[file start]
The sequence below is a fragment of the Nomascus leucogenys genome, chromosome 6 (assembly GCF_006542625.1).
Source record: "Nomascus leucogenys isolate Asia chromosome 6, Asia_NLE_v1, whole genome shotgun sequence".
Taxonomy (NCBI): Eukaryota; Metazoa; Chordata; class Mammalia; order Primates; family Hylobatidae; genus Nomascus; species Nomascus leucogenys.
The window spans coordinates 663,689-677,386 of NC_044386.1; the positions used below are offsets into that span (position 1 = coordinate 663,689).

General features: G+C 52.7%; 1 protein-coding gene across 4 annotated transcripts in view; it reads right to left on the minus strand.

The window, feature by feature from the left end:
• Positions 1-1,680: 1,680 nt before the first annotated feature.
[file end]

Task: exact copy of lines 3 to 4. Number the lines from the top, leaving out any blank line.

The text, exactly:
Taxonomy (NCBI): Eukaryota; Metazoa; Chordata; class Mammalia; order Primates; family Hylobatidae; genus Nomascus; species Nomascus leucogenys.
The window spans coordinates 663,689-677,386 of NC_044386.1; the positions used below are offsets into that span (position 1 = coordinate 663,689).